I thought, oh yeah, she wants me .... to play tennis.

On a hot, sweaty asphalt court, I faced her perfection across the net, gave the ball a little toss, and smashed it with all the hormone-laden power of million years of male evolution.

It rocketed across the court, slammed against the far wall, and rolled back to the net.

I preened.

She said “Long”.


“Randy, it doesn’t matter how hard you hit it. If it goes too long, no score.”

No score. Not then, not later.

Speaking opportunities are like that. You have 5 minutes on a busy agenda, 2 minutes in a public comment period,15 seconds in the elevator with the CEO.  It doesn’t matter how hard you hit, if you miss the timeframe: no score.

Have confidence that you can get your idea across in a short time. Abraham Lincoln was preceded at Gettysburg by the most famous orator of his time, who gave a two-hour speech and is, today, a trivia question. Lincoln’s Address was ten sentences. Toastmasters helps us be like more Abe, speaking not just with force but economy.

I thought of this when I analyzed the times of  40 speeches given recently in this Club
– BLOCK PIECHART FRONT OF LECTERN - 1 in 3 ran long – including two of mine! I asked myself, how can I keep from going long again.

I found three ways
1.    Write Short

If I wrote 7 minutes of material for this 5-7 minute speech, I can’t afford for you to laugh. So don’t! If I wrote a five minute speech, I could let you react, or have time for ad lib callback to a previous speech, or even BLOCK PAUSE a pause to emphasize a particular point that just seems right.

When I write, ideas appear BLOCK PULL OUT BALLS on the bus, in a store, in the bathroom. Clever phrases, little jokes, all good. Pretty soon your arm is full of balls. You can’t play tennis with a handful of balls, you must put most of them back in the bag.

It’s the same with this speech. I had to put most of the ideas back in the bag. There’s nothing wrong with them, but you can only serve one at a time. Those clever ideas are still there for the next speech.

2.    How do you know the length of your speech? Practice with a timer
Tennis courts often have a line on the back wall at the height of the net. Players turn around and hit the ball over and over, just clearing that line so they know they targeting is on. Over and over and over. It’s not just practice, it’s a fun little mini-game in itself.

Speeches move in time, not space, so in place of a line on the wall we need BLOCK SHOW TIMER APP the Toastmasters timer app on your smartphone. Fire up the app once a day, and give your 5-7 minute speech, every day for a week or two. How long will that take you? 5-7 minutes. While you’re drinking your morning coffee. Don’t fret, this is not drudgery – it is a fun little mini-game. Your first tries will be off but the act of practice with feedback will make you hit your line.

3.    How do you end? Practice your killshot. That’s your conclusion.
It is fun to volley, I say something to you, you send back a laugh or a frown, we go back and forth. But at some point I have to hit it in with perfectly practiced conclusion. If you can practice only 2 minutes a day, practice your one minute conclusion twice – because that is your killshot.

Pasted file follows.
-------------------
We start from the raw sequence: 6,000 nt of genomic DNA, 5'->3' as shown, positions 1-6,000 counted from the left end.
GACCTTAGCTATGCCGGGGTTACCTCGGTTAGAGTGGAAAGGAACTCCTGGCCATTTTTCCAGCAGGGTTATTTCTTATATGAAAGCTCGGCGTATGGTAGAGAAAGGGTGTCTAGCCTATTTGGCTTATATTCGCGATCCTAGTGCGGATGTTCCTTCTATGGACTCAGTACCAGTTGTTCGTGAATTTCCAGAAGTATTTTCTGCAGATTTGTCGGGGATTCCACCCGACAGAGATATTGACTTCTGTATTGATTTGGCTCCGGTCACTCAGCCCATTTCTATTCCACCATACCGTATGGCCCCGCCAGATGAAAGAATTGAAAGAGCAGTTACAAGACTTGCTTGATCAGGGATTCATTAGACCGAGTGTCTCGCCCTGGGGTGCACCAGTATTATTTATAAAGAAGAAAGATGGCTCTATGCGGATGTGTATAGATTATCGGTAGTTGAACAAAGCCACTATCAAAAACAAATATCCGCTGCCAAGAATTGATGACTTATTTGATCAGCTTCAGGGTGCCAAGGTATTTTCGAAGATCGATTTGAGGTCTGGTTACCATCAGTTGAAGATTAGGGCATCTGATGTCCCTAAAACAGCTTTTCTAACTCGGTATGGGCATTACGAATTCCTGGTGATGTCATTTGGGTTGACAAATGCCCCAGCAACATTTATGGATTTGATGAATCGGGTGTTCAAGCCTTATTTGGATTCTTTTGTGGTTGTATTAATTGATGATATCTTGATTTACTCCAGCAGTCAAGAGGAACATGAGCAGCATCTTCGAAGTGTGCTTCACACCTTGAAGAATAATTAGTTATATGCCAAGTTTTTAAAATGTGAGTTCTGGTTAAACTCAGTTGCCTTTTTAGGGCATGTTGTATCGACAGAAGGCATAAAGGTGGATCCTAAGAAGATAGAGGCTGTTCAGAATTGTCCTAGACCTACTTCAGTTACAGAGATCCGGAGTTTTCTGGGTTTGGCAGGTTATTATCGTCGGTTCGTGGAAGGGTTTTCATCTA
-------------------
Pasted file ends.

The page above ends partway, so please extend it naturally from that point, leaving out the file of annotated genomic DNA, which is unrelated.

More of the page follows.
Here is a little secret: if you forget half your speech because your mind gets fuzzy (and that happens to all of us) or if you run out of time BLOCK SHOW TIMER you can just jump right to your conclusion with total conviction, half of the audience will jump along with you. The audience does not know that they are missing if you go right to your conclusion like I am now. 

I have not seen Mary for 30 years, but what she taught in that short tennis lesson sticks.

1.    Write short. Leave a few balls in the bag. BLOCK: PUT BALLS IN BAG. There will be other games and other speeches

2.    Practice getting your shot and your speech the right length, using training tools. BLOCK: PUT TIMER IN BAG


You will score – on the court  and at the lectern.

Friday, October 20, 2017

Toastmasters Contest

I competed in the Humorous Speech contact in Kent and placed third. This was a disappointment, but I am proud of the speech I gave and would not have wanted to have given the one that scored the highest. At the program itself, and at all Toastmasters events, I feel it is important to give a professional demeanor, but at other times I will confess that I don't like the "humorous speech" that consists of a single joke: "I was so drunk" or "I was so afraid of flying". It's a good short joke but not enough to sustain an actual five minute speech, and there is nothing to be learned from it, except possibly not to drink.
There was an interesting speech by a person who had too many physical maladies but maintained a positive outlook anyway. I would have liked more about how she managed that outlook but otherwise thought it was the best speech other than mine. She came in 2nd.
My friend Christine won by a total knockout the Table Topics competition. Many of the competitors answered the question ("If a cluttered desk means a cluttered mind, what does an empty desk show?") reasonably and with humor, but she went farther and related it to larger themes about the usefulness of pauses - empty space in conversation or in thought. I don't know how she does it!

Thursday, October 19, 2017

Christine Wins Division 2 Table Topics